First person shooters get a lot of attention on weapon lists across the board. Developers know the FPS is one of the most popular formats for Western video game consumers. To counter that, production teams try to offer a lot in the way of challenging level design, accessible story, and of course weaponry.
The responsiveness and creativity of a game’s arsenal can make or break a day run-and-guns. So it should come as no surprise that first person shooters dominate in the realm of badass firearms.
Id Software has focused its efforts in bringing us the best in terms of 3D shoot em’ ups for years now. Wolfenstein 3D succeeded in offending as many people as it intrigued and Doom dropped a FPS into a survival horror atmosphere accented with heaps of gratuitous violence. Quake would further reinforce id’s reputation as the go to guys in shooter technology, but it would be Quake II that would bring us yet another addition in id’s already impressive catalog of badass weapons.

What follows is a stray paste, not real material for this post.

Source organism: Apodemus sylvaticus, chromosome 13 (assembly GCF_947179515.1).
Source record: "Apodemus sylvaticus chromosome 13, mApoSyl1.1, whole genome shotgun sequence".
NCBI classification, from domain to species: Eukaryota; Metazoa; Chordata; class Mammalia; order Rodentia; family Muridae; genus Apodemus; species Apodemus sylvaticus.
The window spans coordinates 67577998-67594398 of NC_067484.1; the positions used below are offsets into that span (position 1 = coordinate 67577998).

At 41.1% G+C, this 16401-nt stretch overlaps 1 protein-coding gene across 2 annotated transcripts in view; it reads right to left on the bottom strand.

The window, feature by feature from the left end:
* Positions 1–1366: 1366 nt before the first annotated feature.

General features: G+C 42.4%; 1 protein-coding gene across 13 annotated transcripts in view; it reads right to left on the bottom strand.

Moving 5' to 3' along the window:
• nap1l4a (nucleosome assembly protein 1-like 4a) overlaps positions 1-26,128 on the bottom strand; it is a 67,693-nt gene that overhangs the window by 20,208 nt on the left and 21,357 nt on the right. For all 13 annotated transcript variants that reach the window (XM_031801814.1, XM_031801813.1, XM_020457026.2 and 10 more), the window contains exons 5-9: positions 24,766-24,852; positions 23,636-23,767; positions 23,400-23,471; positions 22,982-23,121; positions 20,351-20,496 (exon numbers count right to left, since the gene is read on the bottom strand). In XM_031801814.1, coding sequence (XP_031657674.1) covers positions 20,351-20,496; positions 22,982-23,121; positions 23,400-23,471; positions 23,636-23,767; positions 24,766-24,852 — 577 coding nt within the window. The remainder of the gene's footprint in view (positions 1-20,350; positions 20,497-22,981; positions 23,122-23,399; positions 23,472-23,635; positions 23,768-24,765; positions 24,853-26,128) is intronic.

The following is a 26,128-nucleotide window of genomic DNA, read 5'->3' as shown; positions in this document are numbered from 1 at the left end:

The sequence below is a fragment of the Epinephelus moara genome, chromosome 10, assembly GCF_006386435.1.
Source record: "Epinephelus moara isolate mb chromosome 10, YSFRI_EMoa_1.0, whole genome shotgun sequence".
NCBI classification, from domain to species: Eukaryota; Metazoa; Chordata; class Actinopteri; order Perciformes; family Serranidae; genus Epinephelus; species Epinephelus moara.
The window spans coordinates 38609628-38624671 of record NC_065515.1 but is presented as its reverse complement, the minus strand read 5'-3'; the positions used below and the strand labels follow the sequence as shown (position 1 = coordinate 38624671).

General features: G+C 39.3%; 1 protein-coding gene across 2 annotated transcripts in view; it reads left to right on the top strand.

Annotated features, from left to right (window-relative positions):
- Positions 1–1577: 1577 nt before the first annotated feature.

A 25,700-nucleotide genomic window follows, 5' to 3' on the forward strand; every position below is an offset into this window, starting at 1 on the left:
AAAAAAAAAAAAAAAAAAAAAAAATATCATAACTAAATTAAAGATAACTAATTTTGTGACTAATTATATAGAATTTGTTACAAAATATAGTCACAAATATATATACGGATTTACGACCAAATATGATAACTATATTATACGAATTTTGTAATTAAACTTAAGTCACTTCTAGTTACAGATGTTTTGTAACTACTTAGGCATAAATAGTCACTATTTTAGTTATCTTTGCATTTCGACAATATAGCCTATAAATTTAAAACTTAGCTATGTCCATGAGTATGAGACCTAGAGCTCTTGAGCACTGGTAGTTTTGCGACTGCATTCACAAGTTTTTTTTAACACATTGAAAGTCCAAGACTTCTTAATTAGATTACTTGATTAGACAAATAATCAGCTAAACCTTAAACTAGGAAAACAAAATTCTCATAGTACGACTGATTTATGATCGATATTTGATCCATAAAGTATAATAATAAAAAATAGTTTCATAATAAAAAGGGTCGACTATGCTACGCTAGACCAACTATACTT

The Railgun was a rifle that took some skill to use. It was powerful but slow. It promised to kill your opponent with one shot but it would reveal your location if you missed the mark – leaving a swirling aqua plasma stream in its wake. The upsides were that this baby was 100% deadly at any range. Being up close and personal yielded the same results as being perched safely in a darkened corner: DEATH.
A skilled surgeon with the Railgun could dominate any CTF or Deathmatch. It was a gun that inspired an about face from anyone who heard its high-toned hiss or caught a glimpse of its signature particle residue. Any online keyboard jockey worth his weight in salt remembers the Railgun and the feeling of safety and comfort it provided. Well, at least to the person holding it.